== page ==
In both higher education and K-12 schools, we are seeing an increasing number of schools and districts adopting digital course materials. Many schools are opting for BYOD (bring your own device) policies in an attempt to leverage this inevitable transition to mobile as part of the educational enterprise, but the numbers paint a larger picture: Mobile learning is catching on fast, and schools need to prepare for a more digital future.
The shift from entertainment to education
Personal ownership and access to mobile devices have been a part of even our youngest students’ lives for years nearly since birth. The way they use these devices has continued to evolve as a result. Those phones and tablets are no longer simply toys or devices to surf the web and access entertainment. They’re tools for learning, giving them access to endless amounts of information at any given time.
This means that the way students learn needs to evolve to better suit this new way of learning. One of the biggest changes ushered in by mobile computing is the transition from print to digital content. If that digital content is dynamic, it will be all the more engaging to students today than if it is merely static content on a digital “page.”
And students are not only able to, but also expect to take their learning content with them wherever they go. This means a big increase in eBook usage and the need to offer digital media for mobile consumption.
Platforms like the VitalSource Bookshelf® — through which all of MBS Direct’s digital titles are available — facilitate collaboration and make learning more dynamic. Students using VitalSource can take notes and highlights directly onto the content, share those notes with other students in their classes or study groups, cite their work automatically in the citation format of their choice and more. VitalSource is device-agnostic, so students can take their titles wherever they go, regardless of operating system or manufacturer.
The mobile revolution forces educators to reevaluate the traditional model of “centripetal” learning. Centripetal learning describes the current, popular learning model in which students are pulled into a central place for learning, and in which most of the formal learning activity takes place.
The proliferation of mobile devices is changing the prevailing flow of education, however, and pushing it outward with “centrifugal” force. With smartphones and tablets, students are increasingly picking up information and learning outside the traditional learning center.
The question for educators and course designers is how to create new assignment and activity models that embrace this natural, centrifugal learning. In other words, we are being called to blend informal learning into our formal learning models. This new curriculum must be divided into content consumption versus creation activities, while reorganizing learning content into micro-segments, which provide increased support for mobile learning.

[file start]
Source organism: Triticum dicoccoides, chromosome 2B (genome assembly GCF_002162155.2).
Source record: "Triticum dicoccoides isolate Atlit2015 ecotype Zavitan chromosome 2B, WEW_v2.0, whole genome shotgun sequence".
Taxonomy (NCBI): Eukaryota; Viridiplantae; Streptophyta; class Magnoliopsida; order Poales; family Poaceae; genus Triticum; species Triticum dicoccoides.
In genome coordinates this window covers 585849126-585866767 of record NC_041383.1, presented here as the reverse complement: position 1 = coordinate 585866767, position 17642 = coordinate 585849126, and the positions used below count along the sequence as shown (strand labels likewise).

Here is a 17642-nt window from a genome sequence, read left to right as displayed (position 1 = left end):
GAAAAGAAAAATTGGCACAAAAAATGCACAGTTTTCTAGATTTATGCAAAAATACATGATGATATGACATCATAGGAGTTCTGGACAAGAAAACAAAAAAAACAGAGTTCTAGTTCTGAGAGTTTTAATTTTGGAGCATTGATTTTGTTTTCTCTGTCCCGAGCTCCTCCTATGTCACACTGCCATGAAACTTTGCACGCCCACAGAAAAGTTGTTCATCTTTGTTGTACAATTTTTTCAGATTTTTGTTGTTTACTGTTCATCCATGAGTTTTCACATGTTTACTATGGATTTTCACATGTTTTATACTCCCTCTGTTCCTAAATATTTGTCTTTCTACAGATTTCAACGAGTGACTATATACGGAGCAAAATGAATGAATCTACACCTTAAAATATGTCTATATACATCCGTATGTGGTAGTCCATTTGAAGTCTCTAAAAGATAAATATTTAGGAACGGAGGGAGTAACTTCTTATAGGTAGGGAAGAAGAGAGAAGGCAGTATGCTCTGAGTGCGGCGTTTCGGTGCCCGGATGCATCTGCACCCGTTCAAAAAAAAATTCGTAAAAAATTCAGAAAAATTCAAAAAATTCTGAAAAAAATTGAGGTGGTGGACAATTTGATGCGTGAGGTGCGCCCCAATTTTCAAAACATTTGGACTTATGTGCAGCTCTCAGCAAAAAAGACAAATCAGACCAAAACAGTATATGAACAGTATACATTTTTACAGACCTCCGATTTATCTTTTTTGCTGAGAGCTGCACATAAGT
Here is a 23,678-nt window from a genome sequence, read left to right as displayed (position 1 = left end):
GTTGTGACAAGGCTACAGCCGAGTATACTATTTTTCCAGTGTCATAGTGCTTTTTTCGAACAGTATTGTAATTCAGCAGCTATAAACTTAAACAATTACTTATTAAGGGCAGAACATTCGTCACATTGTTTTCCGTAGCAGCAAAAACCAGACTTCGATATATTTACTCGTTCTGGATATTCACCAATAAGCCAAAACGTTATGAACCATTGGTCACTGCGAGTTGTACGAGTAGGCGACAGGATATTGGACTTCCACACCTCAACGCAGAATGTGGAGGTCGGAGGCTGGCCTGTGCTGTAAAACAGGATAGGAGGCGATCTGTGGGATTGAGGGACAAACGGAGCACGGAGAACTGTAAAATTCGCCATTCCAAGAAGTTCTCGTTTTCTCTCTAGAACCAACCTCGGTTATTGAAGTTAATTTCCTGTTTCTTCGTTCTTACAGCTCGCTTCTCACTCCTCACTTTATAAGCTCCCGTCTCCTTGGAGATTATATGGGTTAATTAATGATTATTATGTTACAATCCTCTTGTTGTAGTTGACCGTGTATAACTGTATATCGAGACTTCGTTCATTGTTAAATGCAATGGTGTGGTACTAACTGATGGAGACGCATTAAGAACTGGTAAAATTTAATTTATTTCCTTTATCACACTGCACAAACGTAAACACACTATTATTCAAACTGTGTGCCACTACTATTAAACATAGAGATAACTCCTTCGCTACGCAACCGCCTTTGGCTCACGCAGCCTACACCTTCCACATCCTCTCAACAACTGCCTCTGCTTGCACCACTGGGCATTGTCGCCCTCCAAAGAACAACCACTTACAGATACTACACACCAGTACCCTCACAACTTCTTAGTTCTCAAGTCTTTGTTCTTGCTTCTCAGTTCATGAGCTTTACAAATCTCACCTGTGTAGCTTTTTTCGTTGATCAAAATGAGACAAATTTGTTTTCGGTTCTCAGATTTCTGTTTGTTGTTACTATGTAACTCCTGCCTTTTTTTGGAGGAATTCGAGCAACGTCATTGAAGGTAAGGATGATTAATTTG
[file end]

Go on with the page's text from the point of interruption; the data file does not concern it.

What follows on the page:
Notions like the flipped classroom are also gaining traction, where students partake in their instructional time outside of class through streaming video sessions or other tech-assisted means and use class time for completing assignments with access to an instructor in person. The prevalence of mobile devices in students’ lives has made this idea more viable.
What the numbers tell us
According to Pearson’s Student Mobile Device Survey 2015 for K-12 and Higher Ed, college-level institutions have a bit more time to embrace mobile learning. About 50% of college-age students still prefer laptops for doing homework and collaborative projects compared to just 9% who prefer both on smartphones. About the same proportion of students say they learn best on a laptop over a smartphones.
But a change is coming. In the K-12 space, 72% of elementary students, 66% of middle schoolers and 54% of high schoolers want to use mobile devices in the class more than they do now. Meanwhile, about 90% of K-12 students agreed that tablets will change the way students learn in the future, and will make learning more fun. A whopping 84% expect to use digital books instead of traditional print books to both reduce the weight they have to carry between class and engage more with their learning.
Each year, more and more students bound for higher education expect to engage more deeply and regularly with their mobile devices in their educational career. When that smartphone rings, will you be ready to answer the call?